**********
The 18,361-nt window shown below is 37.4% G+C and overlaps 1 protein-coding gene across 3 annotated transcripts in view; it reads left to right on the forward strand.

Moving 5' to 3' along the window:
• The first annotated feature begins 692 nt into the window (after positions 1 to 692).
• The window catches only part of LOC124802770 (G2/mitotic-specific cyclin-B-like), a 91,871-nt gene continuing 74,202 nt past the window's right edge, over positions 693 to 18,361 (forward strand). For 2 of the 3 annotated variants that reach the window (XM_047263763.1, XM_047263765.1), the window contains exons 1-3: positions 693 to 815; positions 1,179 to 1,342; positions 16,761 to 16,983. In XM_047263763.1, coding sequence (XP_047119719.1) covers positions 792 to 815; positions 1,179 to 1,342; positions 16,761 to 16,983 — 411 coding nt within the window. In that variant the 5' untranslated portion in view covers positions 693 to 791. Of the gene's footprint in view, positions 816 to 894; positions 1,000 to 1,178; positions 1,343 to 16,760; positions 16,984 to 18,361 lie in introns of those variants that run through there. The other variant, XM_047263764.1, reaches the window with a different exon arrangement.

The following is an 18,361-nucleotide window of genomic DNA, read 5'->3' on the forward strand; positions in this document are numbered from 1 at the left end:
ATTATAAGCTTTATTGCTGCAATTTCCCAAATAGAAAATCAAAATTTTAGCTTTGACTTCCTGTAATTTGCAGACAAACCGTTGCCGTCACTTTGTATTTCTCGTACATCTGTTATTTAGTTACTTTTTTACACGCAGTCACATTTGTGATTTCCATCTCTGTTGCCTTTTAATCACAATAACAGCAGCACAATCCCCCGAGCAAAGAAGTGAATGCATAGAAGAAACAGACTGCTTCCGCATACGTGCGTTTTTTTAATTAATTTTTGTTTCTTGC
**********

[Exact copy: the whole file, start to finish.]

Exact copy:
The 18,361-nt window shown below is 37.4% G+C and overlaps 1 protein-coding gene across 3 annotated transcripts in view; it reads left to right on the forward strand.

Moving 5' to 3' along the window:
• The first annotated feature begins 692 nt into the window (after positions 1 to 692).
• The window catches only part of LOC124802770 (G2/mitotic-specific cyclin-B-like), a 91,871-nt gene continuing 74,202 nt past the window's right edge, over positions 693 to 18,361 (forward strand). For 2 of the 3 annotated variants that reach the window (XM_047263763.1, XM_047263765.1), the window contains exons 1-3: positions 693 to 815; positions 1,179 to 1,342; positions 16,761 to 16,983. In XM_047263763.1, coding sequence (XP_047119719.1) covers positions 792 to 815; positions 1,179 to 1,342; positions 16,761 to 16,983 — 411 coding nt within the window. In that variant the 5' untranslated portion in view covers positions 693 to 791. Of the gene's footprint in view, positions 816 to 894; positions 1,000 to 1,178; positions 1,343 to 16,760; positions 16,984 to 18,361 lie in introns of those variants that run through there. The other variant, XM_047263764.1, reaches the window with a different exon arrangement.

The following is an 18,361-nucleotide window of genomic DNA, read 5'->3' on the forward strand; positions in this document are numbered from 1 at the left end:
ATTATAAGCTTTATTGCTGCAATTTCCCAAATAGAAAATCAAAATTTTAGCTTTGACTTCCTGTAATTTGCAGACAAACCGTTGCCGTCACTTTGTATTTCTCGTACATCTGTTATTTAGTTACTTTTTTACACGCAGTCACATTTGTGATTTCCATCTCTGTTGCCTTTTAATCACAATAACAGCAGCACAATCCCCCGAGCAAAGAAGTGAATGCATAGAAGAAACAGACTGCTTCCGCATACGTGCGTTTTTTTAATTAATTTTTGTTTCTTGC